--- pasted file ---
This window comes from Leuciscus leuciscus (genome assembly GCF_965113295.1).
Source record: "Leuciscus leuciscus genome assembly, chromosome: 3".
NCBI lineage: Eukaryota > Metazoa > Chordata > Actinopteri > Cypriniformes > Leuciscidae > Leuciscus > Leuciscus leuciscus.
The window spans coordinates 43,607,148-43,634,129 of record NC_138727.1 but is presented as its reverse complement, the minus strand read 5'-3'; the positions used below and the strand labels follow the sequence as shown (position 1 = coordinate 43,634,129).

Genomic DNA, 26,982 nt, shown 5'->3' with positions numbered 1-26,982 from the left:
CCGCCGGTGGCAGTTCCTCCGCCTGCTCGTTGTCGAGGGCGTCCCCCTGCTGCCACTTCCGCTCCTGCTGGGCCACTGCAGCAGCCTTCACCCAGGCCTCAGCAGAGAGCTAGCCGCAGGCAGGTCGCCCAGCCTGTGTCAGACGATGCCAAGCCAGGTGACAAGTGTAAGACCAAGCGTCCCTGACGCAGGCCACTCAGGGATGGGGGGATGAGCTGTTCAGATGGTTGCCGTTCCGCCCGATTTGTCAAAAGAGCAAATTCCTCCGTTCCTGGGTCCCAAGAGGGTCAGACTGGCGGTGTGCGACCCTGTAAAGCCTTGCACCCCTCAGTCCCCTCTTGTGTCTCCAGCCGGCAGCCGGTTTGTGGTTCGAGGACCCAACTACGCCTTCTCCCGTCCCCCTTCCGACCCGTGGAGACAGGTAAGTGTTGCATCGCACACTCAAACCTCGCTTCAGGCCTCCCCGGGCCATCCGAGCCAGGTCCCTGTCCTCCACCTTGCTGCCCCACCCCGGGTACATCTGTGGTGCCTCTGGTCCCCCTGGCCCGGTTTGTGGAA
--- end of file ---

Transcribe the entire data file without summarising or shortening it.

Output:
This window comes from Leuciscus leuciscus (genome assembly GCF_965113295.1).
Source record: "Leuciscus leuciscus genome assembly, chromosome: 3".
NCBI lineage: Eukaryota > Metazoa > Chordata > Actinopteri > Cypriniformes > Leuciscidae > Leuciscus > Leuciscus leuciscus.
The window spans coordinates 43,607,148-43,634,129 of record NC_138727.1 but is presented as its reverse complement, the minus strand read 5'-3'; the positions used below and the strand labels follow the sequence as shown (position 1 = coordinate 43,634,129).

Genomic DNA, 26,982 nt, shown 5'->3' with positions numbered 1-26,982 from the left:
CCGCCGGTGGCAGTTCCTCCGCCTGCTCGTTGTCGAGGGCGTCCCCCTGCTGCCACTTCCGCTCCTGCTGGGCCACTGCAGCAGCCTTCACCCAGGCCTCAGCAGAGAGCTAGCCGCAGGCAGGTCGCCCAGCCTGTGTCAGACGATGCCAAGCCAGGTGACAAGTGTAAGACCAAGCGTCCCTGACGCAGGCCACTCAGGGATGGGGGGATGAGCTGTTCAGATGGTTGCCGTTCCGCCCGATTTGTCAAAAGAGCAAATTCCTCCGTTCCTGGGTCCCAAGAGGGTCAGACTGGCGGTGTGCGACCCTGTAAAGCCTTGCACCCCTCAGTCCCCTCTTGTGTCTCCAGCCGGCAGCCGGTTTGTGGTTCGAGGACCCAACTACGCCTTCTCCCGTCCCCCTTCCGACCCGTGGAGACAGGTAAGTGTTGCATCGCACACTCAAACCTCGCTTCAGGCCTCCCCGGGCCATCCGAGCCAGGTCCCTGTCCTCCACCTTGCTGCCCCACCCCGGGTACATCTGTGGTGCCTCTGGTCCCCCTGGCCCGGTTTGTGGAA